Moreover, on the rare occasion that a new release film spawns its own series instead of glomming onto one, the constant is now the scenario instead of the baddie put into it. Paranormal Activity, A Quiet Place, Cloverfield and The Conjuring have all revolved around circumstance, tracking the human players subjected to the supernatural menace formerly occupying the headlining position. Paranormal Activity and A Quiet Place hinge on gimmickry of found footage or longform silence instead of a returning villain, and attach themselves to the first-person operator of the camera in the first instance and the survivor portrayed by Emily Blunt in the other.
The increasingly awful Cloverfield films link up in only the loosest sense, united by the presence of a fleetingly glimpsed alien creature (not even the same creature — or the same species!) that often gives the impression of having been stuck into an otherwise unrelated script. The Conjuring tried to sell itself as a franchise in the older mode with the demon-led spinoffs Annabelle and The Nun, but they faltered due to the central support beam of the series being the spirit-hunters played by Patrick Wilson and Vera Farmiga.
The exception that proves the rule would be Saw, which feels like a ‘90s throwback in its focus on the star quality of the fearsome Jigsaw and his constant innovation of gruesome new trap-machines. Trend-watchers rightly place the films in the ‘00s zeitgeist, smack dab in the sadistic “torture porn” subgenre that bloomed at the time, but the approach to creative brand management and the give-the-people-what-they-want ethos both come right from the slasher school of thought.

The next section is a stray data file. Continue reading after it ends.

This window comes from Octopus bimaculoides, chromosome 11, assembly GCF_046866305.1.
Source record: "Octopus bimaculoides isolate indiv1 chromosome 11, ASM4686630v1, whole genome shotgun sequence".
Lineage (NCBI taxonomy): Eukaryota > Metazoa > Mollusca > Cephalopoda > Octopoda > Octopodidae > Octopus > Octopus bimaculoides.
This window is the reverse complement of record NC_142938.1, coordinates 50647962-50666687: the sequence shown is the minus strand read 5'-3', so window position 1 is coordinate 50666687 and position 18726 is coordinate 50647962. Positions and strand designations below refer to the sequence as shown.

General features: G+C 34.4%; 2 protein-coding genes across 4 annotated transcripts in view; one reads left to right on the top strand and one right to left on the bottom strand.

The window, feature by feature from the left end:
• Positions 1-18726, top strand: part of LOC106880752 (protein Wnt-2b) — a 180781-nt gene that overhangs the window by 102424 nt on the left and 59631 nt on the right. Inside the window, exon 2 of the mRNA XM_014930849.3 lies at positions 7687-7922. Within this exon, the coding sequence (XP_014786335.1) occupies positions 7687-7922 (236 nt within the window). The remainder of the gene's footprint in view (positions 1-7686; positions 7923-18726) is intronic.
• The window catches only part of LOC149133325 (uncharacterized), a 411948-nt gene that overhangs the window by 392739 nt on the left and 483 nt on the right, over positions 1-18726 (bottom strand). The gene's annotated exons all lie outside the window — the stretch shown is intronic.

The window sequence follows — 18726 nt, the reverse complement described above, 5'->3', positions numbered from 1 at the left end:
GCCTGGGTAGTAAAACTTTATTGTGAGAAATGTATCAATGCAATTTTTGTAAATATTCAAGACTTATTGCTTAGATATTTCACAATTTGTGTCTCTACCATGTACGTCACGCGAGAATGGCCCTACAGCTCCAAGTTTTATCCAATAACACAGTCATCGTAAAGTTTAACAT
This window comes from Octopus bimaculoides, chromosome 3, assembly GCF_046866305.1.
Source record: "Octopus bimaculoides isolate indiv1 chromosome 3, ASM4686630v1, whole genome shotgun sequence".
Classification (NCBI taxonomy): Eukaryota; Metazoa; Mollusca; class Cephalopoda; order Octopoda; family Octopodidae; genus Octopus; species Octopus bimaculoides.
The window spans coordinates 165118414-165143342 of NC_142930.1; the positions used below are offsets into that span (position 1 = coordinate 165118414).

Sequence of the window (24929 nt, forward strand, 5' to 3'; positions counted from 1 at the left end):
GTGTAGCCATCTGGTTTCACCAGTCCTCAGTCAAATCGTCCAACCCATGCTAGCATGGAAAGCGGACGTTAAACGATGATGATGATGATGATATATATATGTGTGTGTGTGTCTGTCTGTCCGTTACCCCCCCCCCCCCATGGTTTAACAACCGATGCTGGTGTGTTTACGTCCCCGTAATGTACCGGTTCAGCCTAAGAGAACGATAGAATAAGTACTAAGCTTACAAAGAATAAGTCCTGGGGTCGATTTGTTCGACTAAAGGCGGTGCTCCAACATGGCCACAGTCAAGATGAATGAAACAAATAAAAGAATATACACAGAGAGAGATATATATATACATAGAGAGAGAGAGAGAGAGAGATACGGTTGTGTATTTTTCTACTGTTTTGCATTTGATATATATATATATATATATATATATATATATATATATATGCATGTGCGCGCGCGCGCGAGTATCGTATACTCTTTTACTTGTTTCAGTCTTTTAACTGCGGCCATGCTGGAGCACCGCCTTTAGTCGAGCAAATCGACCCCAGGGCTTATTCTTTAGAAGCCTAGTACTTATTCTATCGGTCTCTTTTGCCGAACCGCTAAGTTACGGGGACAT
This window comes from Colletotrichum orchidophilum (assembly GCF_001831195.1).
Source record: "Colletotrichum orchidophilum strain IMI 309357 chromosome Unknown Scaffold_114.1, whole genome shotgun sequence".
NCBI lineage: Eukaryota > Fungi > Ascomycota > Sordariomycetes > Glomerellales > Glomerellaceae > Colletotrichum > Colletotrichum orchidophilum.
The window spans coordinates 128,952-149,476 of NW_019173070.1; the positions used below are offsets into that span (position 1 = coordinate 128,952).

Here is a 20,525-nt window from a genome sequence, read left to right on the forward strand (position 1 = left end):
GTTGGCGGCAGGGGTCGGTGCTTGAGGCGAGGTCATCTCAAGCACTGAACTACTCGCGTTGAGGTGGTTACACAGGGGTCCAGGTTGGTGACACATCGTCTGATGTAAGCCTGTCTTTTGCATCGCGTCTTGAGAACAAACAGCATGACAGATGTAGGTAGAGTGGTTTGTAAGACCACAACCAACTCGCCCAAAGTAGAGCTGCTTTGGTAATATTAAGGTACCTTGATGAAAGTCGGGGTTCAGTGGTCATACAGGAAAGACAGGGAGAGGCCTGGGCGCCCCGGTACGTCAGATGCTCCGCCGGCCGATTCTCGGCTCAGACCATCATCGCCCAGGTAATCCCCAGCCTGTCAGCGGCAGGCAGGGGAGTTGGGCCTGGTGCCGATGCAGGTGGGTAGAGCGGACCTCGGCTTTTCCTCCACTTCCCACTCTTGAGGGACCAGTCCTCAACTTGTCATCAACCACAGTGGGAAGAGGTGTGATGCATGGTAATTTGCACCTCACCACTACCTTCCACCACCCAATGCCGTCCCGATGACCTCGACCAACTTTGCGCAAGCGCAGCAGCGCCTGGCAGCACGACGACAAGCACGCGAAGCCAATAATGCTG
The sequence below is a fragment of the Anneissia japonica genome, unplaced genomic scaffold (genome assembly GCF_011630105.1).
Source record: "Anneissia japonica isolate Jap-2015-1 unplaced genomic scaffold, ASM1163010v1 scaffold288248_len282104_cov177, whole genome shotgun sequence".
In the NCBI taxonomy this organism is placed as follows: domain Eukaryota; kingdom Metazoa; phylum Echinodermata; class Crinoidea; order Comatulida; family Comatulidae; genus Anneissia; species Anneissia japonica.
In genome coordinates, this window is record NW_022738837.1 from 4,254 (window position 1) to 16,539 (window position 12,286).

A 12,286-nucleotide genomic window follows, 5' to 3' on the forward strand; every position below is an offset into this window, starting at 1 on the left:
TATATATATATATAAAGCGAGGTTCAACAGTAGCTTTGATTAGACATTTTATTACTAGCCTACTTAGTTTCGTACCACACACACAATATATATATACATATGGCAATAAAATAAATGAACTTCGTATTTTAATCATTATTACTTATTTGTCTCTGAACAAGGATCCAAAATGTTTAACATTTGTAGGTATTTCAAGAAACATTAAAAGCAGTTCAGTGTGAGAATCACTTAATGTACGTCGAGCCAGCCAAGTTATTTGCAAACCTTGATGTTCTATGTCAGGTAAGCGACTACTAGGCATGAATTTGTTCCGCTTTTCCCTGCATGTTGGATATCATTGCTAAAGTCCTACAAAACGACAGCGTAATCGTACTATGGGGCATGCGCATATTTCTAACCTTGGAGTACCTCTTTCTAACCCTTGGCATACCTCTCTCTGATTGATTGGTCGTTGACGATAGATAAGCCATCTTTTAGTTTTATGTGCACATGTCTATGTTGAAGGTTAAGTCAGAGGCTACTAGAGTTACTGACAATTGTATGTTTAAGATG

The issues of industry drift — from sequels to reboots, from iconic killing machines to unseen non-presences — come to bear in The Grudge, the possible nadir of this recent arc. Rumors of conflict between director Pesce (who was responsible for Piercing, one of the best under-the-radar films of last year) and the higher-ups at Sony have dogged the release, which was scuttled from a prime summer release slot in 2019 to the ignominious post-holiday lull of January. Even so, no amount of studio meddling can obscure the foundational fault line running through the film: as a reboot, it simultaneously presumes the audience’s familiarity and affinity for The Grudge movies while treating us as if we need grudgings spoon-fed via unceasing explanations. In its attempts to lure returning viewers without alienating newcomers, it fails in both pursuits.
That’s the sorry path down which the ignoble yet lovable horror franchise is presently headed. On the upside, we’ve gotten more good studio-level horror that defies replication or succession over the past few years than we’ve seen in some time, and grateful we all are for the Get Outs and the The Witches and the Midsommars. But mass-appeal studio franchise horror is its own organism, and a once-robust species approaching the endangered list. The closest thing today’s generation of young moviegoers have to a Freddy Krueger is the Babadook, and he’s too busy leading the LGBTQ rights movement to appear in a sequel. Horror itself is alive and well, moreso now than it has been for a while. But we’re suffering from a dearth of true boogeymen, the figures that loom in our shared pop-cultural nightmares. It’s the faces that stay with us.